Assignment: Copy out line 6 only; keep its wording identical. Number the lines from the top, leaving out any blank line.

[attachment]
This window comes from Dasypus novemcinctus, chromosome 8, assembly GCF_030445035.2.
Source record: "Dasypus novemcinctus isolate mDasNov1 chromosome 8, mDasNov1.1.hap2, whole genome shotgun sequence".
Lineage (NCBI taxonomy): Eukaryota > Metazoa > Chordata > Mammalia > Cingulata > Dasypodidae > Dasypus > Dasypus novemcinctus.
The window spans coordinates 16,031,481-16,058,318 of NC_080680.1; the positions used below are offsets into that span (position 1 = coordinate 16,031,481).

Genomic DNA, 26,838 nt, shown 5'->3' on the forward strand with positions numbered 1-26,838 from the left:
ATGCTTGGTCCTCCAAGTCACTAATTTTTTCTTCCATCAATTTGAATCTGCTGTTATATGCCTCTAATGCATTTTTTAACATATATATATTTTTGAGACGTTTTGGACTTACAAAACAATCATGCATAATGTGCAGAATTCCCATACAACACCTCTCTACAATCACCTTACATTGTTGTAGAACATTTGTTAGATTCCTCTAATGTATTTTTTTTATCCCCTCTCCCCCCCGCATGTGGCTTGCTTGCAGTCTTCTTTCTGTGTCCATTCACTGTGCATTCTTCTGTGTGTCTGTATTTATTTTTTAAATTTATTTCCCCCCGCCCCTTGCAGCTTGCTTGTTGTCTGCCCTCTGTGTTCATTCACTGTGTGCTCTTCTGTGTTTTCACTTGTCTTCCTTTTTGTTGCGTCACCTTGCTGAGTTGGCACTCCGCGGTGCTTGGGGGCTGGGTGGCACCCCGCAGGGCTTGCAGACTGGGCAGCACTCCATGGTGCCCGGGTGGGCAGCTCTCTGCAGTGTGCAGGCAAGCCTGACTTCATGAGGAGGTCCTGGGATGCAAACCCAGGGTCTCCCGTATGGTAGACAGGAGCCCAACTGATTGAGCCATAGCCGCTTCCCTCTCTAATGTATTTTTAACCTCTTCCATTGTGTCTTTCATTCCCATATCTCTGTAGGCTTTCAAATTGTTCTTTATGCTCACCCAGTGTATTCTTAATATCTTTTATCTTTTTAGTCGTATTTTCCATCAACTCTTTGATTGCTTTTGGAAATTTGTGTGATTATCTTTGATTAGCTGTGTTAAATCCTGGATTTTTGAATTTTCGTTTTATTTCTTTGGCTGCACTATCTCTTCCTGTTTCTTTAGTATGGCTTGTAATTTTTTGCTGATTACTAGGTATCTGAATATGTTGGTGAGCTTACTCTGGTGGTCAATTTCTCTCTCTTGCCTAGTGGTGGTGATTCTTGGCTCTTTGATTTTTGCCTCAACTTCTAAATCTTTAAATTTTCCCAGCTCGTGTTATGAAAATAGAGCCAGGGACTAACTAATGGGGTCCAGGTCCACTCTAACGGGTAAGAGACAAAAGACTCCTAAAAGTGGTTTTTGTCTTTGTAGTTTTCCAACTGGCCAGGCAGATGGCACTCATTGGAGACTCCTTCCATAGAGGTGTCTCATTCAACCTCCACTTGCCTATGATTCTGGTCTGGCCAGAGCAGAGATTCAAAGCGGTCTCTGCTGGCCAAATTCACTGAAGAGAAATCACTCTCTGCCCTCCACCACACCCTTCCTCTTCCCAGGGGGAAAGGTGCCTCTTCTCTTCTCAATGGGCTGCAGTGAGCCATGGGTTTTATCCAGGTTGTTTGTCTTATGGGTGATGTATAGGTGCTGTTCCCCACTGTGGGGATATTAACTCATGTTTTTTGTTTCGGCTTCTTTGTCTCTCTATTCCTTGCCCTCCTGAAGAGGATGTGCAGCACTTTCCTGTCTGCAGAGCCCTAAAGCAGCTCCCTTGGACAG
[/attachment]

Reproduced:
ATGCTTGGTCCTCCAAGTCACTAATTTTTTCTTCCATCAATTTGAATCTGCTGTTATATGCCTCTAATGCATTTTTTAACATATATATATTTTTGAGACGTTTTGGACTTACAAAACAATCATGCATAATGTGCAGAATTCCCATACAACACCTCTCTACAATCACCTTACATTGTTGTAGAACATTTGTTAGATTCCTCTAATGTATTTTTTTTATCCCCTCTCCCCCCCGCATGTGGCTTGCTTGCAGTCTTCTTTCTGTGTCCATTCACTGTGCATTCTTCTGTGTGTCTGTATTTATTTTTTAAATTTATTTCCCCCCGCCCCTTGCAGCTTGCTTGTTGTCTGCCCTCTGTGTTCATTCACTGTGTGCTCTTCTGTGTTTTCACTTGTCTTCCTTTTTGTTGCGTCACCTTGCTGAGTTGGCACTCCGCGGTGCTTGGGGGCTGGGTGGCACCCCGCAGGGCTTGCAGACTGGGCAGCACTCCATGGTGCCCGGGTGGGCAGCTCTCTGCAGTGTGCAGGCAAGCCTGACTTCATGAGGAGGTCCTGGGATGCAAACCCAGGGTCTCCCGTATGGTAGACAGGAGCCCAACTGATTGAGCCATAGCCGCTTCCCTCTCTAATGTATTTTTAACCTCTTCCATTGTGTCTTTCATTCCCATATCTCTGTAGGCTTTCAAATTGTTCTTTATGCTCACCCAGTGTATTCTTAATATCTTTTATCTTTTTAGTCGTATTTTCCATCAACTCTTTGATTGCTTTTGGAAATTTGTGTGATTATCTTTGATTAGCTGTGTTAAATCCTGGATTTTTGAATTTTCGTTTTATTTCTTTGGCTGCACTATCTCTTCCTGTTTCTTTAGTATGGCTTGTAATTTTTTGCTGATTACTAGGTATCTGAATATGTTGGTGAGCTTACTCTGGTGGTCAATTTCTCTCTCTTGCCTAGTGGTGGTGATTCTTGGCTCTTTGATTTTTGCCTCAACTTCTAAATCTTTAAATTTTCCCAGCTCGTGTTATGAAAATAGAGCCAGGGACTAACTAATGGGGTCCAGGTCCACTCTAACGGGTAAGAGACAAAAGACTCCTAAAAGTGGTTTTTGTCTTTGTAGTTTTCCAACTGGCCAGGCAGATGGCACTCATTGGAGACTCCTTCCATAGAGGTGTCTCATTCAACCTCCACTTGCCTATGATTCTGGTCTGGCCAGAGCAGAGATTCAAAGCGGTCTCTGCTGGCCAAATTCACTGAAGAGAAATCACTCTCTGCCCTCCACCACACCCTTCCTCTTCCCAGGGGGAAAGGTGCCTCTTCTCTTCTCAATGGGCTGCAGTGAGCCATGGGTTTTATCCAGGTTGTTTGTCTTATGGGTGATGTATAGGTGCTGTTCCCCACTGTGGGGATATTAACTCATGTTTTTTGTTTCGGCTTCTTTGTCTCTCTATTCCTTGCCCTCCTGAAGAGGATGTGCAGCACTTTCCTGTCTGCAGAGCCCTAAAGCAGCTCCCTTGGACAG